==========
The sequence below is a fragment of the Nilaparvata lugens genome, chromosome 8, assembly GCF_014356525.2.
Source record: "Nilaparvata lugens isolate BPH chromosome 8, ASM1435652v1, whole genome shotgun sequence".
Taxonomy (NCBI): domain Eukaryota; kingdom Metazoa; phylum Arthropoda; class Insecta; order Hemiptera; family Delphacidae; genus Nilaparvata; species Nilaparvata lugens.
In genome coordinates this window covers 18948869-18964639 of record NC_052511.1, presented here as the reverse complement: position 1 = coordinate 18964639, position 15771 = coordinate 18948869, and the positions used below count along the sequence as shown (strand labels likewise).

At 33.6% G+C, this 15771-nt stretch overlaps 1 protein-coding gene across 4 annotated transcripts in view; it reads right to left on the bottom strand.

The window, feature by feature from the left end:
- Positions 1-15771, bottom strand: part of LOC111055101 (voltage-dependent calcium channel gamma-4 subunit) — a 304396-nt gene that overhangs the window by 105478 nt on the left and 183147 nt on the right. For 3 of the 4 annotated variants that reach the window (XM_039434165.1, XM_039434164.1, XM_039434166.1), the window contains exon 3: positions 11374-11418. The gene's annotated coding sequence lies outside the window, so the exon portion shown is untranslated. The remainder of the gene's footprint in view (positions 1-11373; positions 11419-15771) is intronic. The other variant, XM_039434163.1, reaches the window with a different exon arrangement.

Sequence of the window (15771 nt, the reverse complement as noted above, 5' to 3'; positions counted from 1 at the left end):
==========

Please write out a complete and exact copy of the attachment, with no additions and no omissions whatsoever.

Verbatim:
The sequence below is a fragment of the Nilaparvata lugens genome, chromosome 8, assembly GCF_014356525.2.
Source record: "Nilaparvata lugens isolate BPH chromosome 8, ASM1435652v1, whole genome shotgun sequence".
Taxonomy (NCBI): domain Eukaryota; kingdom Metazoa; phylum Arthropoda; class Insecta; order Hemiptera; family Delphacidae; genus Nilaparvata; species Nilaparvata lugens.
In genome coordinates this window covers 18948869-18964639 of record NC_052511.1, presented here as the reverse complement: position 1 = coordinate 18964639, position 15771 = coordinate 18948869, and the positions used below count along the sequence as shown (strand labels likewise).

At 33.6% G+C, this 15771-nt stretch overlaps 1 protein-coding gene across 4 annotated transcripts in view; it reads right to left on the bottom strand.

The window, feature by feature from the left end:
- Positions 1-15771, bottom strand: part of LOC111055101 (voltage-dependent calcium channel gamma-4 subunit) — a 304396-nt gene that overhangs the window by 105478 nt on the left and 183147 nt on the right. For 3 of the 4 annotated variants that reach the window (XM_039434165.1, XM_039434164.1, XM_039434166.1), the window contains exon 3: positions 11374-11418. The gene's annotated coding sequence lies outside the window, so the exon portion shown is untranslated. The remainder of the gene's footprint in view (positions 1-11373; positions 11419-15771) is intronic. The other variant, XM_039434163.1, reaches the window with a different exon arrangement.

Sequence of the window (15771 nt, the reverse complement as noted above, 5' to 3'; positions counted from 1 at the left end):